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End-of-life notice: American Legal Ethics Library

As of March 1, 2013, the Legal Information Institute is no longer maintaining the information in the American Legal Ethics Library. It is no longer possible for us to maintain it at a level of completeness and accuracy given its staffing needs. It is very possible that we will revive it at a future time. At this point, it is in need of a complete technological renovation and reworking of the "correspondent firm" model which successfully sustained it for many years.

Many people have contributed time and effort to the project over the years, and we would like to thank them. In particular, Roger Cramton and Peter Martin not only conceived ALEL but gave much of their own labor to it. We are also grateful to Brad Wendel for his editorial contributions, to Brian Toohey and all at Jones Day for their efforts, and to all of our correspondents and contributors. Thank you.

We regret any inconvenience.

Some portions of the collection may already be severely out of date, so please be cautious in your use of this material.


Florida Legal Ethics

1.13   Rule 1.13 Organization as Client

1.13:100   Comparative Analysis of Florida Rule

Primary Florida References: Fl Rule 4-1.13
Background References: ABA Model Rule 1.13, Other Jurisdictions
Commentary:

1.13:101      Model Rule Comparison

Except for stylistic changes, the Florida Rule is identical to MR 1.13. The Florida Rule comment adds a paragraph to clarify that a lawyer who represents or has represented a corporation or other organization is not presumed to also represent an organization (such as a corporate parent or subsidiary) that is affiliated with the client, and is not ethically precluded from accepting representations adverse to affiliates of an existing or former client. The comment recognizes exceptions to this rule, such as when the affiliate is actually the alter ego of the organizational client, or where the client has revealed confidential information to the lawyer with the reasonable expectation that it would not be used adversely to the client's affiliate.

1.13:102      Model Code Comparison

FL Rule 4-1.13 has no counterpart in the Model Code, except the aspirational goals stated in EC 5-18.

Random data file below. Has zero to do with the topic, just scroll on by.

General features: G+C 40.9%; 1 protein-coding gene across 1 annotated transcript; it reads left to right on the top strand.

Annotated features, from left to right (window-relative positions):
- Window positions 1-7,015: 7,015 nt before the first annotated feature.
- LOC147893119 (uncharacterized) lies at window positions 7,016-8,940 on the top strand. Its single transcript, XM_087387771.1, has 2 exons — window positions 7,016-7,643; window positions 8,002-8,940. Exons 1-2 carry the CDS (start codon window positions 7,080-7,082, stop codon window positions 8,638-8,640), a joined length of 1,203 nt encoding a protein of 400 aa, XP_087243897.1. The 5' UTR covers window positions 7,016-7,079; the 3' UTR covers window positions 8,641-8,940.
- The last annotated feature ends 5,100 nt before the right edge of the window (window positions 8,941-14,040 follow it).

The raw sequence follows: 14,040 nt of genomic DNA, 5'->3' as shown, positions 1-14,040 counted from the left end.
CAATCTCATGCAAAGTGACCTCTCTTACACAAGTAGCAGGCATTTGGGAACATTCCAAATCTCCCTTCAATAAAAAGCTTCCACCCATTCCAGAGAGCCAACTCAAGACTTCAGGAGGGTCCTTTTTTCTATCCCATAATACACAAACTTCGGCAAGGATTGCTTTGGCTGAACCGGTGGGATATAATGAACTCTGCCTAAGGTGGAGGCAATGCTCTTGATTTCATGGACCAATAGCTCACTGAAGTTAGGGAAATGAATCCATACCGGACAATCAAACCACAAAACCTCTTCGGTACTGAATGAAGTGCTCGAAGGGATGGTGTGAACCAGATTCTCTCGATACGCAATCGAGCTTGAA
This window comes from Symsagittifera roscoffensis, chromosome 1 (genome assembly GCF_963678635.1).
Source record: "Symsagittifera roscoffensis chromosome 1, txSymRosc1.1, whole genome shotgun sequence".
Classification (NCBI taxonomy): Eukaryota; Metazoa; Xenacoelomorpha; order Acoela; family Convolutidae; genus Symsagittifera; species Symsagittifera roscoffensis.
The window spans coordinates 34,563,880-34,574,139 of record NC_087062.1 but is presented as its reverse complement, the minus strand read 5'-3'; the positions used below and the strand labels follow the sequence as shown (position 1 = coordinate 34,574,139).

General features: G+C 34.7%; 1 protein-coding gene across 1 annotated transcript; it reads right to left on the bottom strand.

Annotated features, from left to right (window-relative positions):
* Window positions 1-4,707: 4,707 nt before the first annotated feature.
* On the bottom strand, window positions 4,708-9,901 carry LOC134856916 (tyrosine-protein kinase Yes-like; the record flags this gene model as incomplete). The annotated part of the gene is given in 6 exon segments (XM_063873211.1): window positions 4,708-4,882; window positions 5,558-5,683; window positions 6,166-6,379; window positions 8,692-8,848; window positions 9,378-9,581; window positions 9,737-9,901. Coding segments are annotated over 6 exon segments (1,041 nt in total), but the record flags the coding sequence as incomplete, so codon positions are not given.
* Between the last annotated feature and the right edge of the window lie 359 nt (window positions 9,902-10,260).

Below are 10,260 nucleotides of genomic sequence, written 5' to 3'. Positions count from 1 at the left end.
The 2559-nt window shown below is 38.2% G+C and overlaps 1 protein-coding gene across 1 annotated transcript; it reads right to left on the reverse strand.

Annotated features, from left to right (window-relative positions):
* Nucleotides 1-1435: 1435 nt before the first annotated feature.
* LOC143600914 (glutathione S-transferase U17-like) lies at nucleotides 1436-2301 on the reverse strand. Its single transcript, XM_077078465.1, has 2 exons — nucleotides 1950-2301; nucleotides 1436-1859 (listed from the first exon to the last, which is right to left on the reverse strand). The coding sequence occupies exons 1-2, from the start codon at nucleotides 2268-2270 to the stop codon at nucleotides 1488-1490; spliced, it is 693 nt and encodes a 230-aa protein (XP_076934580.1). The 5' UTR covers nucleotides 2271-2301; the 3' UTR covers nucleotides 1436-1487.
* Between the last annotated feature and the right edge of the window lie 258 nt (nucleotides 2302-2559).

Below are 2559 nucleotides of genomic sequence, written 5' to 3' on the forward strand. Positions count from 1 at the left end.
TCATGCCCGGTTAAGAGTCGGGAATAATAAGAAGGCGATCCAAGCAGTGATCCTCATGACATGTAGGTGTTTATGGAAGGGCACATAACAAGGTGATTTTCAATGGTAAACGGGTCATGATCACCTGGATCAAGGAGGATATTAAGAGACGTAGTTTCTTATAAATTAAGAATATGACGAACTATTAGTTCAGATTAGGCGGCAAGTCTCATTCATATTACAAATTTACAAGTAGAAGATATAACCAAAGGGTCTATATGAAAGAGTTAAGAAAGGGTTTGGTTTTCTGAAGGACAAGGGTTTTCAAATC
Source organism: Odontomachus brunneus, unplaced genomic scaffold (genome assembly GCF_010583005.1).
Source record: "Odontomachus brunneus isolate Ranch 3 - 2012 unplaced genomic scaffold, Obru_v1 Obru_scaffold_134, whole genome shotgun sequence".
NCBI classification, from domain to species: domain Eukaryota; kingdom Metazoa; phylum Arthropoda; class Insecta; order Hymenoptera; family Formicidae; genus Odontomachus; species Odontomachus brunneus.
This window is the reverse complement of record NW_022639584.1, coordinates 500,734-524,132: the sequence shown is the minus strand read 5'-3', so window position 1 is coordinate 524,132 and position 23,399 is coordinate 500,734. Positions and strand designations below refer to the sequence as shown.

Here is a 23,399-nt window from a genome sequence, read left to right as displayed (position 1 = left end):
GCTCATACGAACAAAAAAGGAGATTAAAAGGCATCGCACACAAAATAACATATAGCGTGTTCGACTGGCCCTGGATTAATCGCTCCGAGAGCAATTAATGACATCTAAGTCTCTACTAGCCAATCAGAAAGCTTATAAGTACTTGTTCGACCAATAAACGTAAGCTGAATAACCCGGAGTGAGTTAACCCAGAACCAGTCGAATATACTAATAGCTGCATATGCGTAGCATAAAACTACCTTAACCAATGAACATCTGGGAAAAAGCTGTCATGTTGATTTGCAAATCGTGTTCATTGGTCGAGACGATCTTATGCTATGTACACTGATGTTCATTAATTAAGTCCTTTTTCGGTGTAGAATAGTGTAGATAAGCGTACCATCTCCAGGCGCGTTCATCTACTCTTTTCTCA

1.13:200   Entity as Client

Primary Florida References: Fl Rule 4-1.13
Background References: ABA Model Rule 1.13(a), Other Jurisdictions
Commentary: ABA/BNA 91:2001, ALI-LGL 96, 97, Wolfram 8.3

The Comment to the Florida Rules contains a provision not included in the Model Rules:

Consistent with the principle expressed in subdivision (a) of this rule, an attorney or law firm who represents or has represented a corporation (or other organization) ordinarily is not presumed to also represent, solely by virtue of representing or having represented the client, an organization (such as a corporate parent or subsidiary) that is affiliated with the client.

Comment, FL Rule 4-1.13. The Comment then proceeds to recognize two exceptions to this general rule:

There are exceptions to this general proposition, such as, for example, when an affiliate actually is the alter ego of the organizational client or when the client has revealed confidential information to an attorney with the reasonable expectation that the information would not be used adversely to the client's affiliate(s). Absent such an exception, an attorney or law firm is not ethically precluded from undertaking representations adverse to affiliates of an existing or former client.

Comment, FL Rule 4-1.13. In Hilton v. Barnett Banks Inc., 1994 WL 776971 (M.D. Fla. 1994), the court stated that Rule 4-1.13 does not preclude a lawyer from undertaking representation adverse to an affiliate of a former or current client.

The Northern District of Florida varied the "alter ego rule" somewhat in Jones v. Beverly Health & Rehab. Servs., 68 F. Supp. 2d 1304 (N.D. Fla. 1999) in which the court stated that "[w]here a parent corporation . . . supervises litigation and has the right to steer such litigation of its subsidiaries, the attorney is deemed to represent the entire organization and not just the named entity," even though the parent and its subsidiaries may not be considered alter egos for liability purposes. Id. at 1310, 1310 n. 5.

Shareholders in a closely held corporation: